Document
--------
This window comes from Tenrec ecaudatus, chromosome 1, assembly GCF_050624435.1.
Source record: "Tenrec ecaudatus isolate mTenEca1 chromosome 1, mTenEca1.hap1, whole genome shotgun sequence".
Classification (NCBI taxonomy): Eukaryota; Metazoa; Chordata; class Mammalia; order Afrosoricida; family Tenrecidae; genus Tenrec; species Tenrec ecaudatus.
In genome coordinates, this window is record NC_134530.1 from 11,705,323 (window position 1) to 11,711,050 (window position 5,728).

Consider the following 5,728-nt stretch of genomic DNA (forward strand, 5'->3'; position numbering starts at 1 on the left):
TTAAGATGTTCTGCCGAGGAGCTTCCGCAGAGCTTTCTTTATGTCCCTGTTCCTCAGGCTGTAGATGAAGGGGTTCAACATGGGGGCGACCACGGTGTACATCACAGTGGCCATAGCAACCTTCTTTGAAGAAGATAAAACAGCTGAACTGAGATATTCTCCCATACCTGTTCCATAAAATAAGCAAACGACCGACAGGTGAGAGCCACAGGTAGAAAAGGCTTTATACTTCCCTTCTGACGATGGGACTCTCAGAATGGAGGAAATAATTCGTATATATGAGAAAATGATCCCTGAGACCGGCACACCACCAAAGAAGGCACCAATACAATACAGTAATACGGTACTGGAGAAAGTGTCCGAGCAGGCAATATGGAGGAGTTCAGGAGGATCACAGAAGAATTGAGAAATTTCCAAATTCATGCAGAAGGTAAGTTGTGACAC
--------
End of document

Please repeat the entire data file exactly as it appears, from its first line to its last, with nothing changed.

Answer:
This window comes from Tenrec ecaudatus, chromosome 1, assembly GCF_050624435.1.
Source record: "Tenrec ecaudatus isolate mTenEca1 chromosome 1, mTenEca1.hap1, whole genome shotgun sequence".
Classification (NCBI taxonomy): Eukaryota; Metazoa; Chordata; class Mammalia; order Afrosoricida; family Tenrecidae; genus Tenrec; species Tenrec ecaudatus.
In genome coordinates, this window is record NC_134530.1 from 11,705,323 (window position 1) to 11,711,050 (window position 5,728).

Consider the following 5,728-nt stretch of genomic DNA (forward strand, 5'->3'; position numbering starts at 1 on the left):
TTAAGATGTTCTGCCGAGGAGCTTCCGCAGAGCTTTCTTTATGTCCCTGTTCCTCAGGCTGTAGATGAAGGGGTTCAACATGGGGGCGACCACGGTGTACATCACAGTGGCCATAGCAACCTTCTTTGAAGAAGATAAAACAGCTGAACTGAGATATTCTCCCATACCTGTTCCATAAAATAAGCAAACGACCGACAGGTGAGAGCCACAGGTAGAAAAGGCTTTATACTTCCCTTCTGACGATGGGACTCTCAGAATGGAGGAAATAATTCGTATATATGAGAAAATGATCCCTGAGACCGGCACACCACCAAAGAAGGCACCAATACAATACAGTAATACGGTACTGGAGAAAGTGTCCGAGCAGGCAATATGGAGGAGTTCAGGAGGATCACAGAAGAATTGAGAAATTTCCAAATTCATGCAGAAGGTAAGTTGTGACAC